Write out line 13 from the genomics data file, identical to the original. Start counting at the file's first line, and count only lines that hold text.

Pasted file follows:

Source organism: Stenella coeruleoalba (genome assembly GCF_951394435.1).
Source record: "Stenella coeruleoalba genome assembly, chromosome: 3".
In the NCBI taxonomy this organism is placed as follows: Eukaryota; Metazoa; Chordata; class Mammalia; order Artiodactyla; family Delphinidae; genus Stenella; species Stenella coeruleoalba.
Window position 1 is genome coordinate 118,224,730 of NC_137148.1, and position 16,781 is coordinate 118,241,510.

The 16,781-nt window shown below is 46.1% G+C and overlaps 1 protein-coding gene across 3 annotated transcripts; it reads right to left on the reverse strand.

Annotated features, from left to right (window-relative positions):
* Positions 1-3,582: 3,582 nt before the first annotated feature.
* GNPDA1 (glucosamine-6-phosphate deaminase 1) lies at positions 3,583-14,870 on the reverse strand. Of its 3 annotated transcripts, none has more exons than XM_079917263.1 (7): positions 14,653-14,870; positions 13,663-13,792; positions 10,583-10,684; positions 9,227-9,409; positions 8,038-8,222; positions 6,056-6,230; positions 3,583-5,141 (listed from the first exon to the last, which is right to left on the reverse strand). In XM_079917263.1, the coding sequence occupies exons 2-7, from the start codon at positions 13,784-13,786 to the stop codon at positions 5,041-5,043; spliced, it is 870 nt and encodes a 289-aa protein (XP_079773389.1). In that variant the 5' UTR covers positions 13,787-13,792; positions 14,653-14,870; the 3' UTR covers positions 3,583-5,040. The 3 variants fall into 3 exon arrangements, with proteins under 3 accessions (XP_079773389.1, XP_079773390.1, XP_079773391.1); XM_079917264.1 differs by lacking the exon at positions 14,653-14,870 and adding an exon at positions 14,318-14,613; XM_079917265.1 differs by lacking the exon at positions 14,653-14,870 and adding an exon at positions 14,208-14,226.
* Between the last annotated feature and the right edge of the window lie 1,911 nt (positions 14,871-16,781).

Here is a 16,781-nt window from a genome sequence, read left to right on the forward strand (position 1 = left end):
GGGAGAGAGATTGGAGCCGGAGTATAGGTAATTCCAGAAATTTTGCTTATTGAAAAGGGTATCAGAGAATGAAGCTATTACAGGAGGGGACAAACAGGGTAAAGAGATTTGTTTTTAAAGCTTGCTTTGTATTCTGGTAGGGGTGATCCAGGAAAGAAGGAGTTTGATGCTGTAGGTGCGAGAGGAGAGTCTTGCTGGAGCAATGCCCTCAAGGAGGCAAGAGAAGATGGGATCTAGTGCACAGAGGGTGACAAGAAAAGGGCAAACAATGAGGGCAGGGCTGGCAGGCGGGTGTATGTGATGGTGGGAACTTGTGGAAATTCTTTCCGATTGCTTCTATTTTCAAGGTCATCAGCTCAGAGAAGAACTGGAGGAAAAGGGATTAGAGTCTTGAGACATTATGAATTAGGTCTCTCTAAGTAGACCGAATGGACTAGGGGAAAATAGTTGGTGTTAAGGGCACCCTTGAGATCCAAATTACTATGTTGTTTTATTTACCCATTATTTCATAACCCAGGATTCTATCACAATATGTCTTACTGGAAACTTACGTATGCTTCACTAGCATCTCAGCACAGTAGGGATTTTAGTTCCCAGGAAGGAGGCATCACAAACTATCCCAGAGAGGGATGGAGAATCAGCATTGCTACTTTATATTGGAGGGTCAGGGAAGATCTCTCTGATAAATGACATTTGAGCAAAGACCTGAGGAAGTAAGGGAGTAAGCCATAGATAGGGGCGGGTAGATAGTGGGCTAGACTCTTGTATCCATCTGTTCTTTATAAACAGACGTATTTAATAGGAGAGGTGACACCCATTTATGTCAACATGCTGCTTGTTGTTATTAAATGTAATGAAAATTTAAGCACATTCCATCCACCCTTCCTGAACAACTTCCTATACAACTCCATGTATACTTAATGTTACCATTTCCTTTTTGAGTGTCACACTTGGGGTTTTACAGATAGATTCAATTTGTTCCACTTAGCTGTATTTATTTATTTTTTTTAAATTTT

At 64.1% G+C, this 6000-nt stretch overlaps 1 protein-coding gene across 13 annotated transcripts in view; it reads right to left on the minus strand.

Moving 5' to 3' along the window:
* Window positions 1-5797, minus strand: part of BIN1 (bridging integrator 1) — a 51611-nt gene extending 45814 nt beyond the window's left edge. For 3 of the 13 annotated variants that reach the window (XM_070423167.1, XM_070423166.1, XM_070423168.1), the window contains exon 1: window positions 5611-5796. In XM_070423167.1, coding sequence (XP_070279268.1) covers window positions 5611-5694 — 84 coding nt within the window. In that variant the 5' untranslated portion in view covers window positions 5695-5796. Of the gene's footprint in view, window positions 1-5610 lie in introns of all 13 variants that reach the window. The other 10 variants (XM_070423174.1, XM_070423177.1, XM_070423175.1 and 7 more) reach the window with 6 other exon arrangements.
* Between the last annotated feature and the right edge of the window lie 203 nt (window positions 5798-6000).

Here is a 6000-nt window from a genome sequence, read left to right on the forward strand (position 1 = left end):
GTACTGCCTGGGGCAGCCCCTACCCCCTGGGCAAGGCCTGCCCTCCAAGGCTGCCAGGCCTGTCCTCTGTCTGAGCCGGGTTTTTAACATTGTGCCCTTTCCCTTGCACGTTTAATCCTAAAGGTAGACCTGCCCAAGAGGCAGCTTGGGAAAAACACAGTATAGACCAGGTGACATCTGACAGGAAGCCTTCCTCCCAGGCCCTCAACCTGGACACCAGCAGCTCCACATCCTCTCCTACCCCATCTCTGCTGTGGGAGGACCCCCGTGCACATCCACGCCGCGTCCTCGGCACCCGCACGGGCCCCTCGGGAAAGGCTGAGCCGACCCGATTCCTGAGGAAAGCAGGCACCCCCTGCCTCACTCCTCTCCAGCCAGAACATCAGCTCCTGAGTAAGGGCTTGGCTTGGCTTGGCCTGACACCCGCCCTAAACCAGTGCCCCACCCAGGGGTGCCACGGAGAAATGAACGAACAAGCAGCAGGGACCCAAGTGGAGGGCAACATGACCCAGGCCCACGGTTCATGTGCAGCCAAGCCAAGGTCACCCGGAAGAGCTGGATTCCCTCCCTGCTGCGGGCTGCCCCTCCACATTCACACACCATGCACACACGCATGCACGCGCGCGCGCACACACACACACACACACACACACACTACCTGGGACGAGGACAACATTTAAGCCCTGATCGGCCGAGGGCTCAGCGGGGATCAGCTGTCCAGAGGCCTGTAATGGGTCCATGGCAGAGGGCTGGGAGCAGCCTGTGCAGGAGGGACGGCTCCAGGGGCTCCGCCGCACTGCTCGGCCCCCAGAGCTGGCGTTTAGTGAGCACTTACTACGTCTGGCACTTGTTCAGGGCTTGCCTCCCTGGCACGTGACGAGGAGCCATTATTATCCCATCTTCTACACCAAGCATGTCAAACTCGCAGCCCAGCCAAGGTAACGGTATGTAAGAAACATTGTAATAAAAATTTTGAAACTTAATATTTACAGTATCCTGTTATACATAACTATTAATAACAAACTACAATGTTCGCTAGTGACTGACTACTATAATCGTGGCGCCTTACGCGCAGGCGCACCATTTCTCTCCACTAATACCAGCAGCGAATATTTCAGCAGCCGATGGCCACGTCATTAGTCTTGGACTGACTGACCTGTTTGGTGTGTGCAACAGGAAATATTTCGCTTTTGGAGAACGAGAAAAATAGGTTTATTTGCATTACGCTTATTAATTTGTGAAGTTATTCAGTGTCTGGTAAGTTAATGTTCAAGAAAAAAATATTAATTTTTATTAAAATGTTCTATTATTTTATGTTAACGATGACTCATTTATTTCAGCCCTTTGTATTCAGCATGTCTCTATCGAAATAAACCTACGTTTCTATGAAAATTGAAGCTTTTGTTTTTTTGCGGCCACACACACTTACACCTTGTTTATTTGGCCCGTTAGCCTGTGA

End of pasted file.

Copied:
Moving 5' to 3' along the window: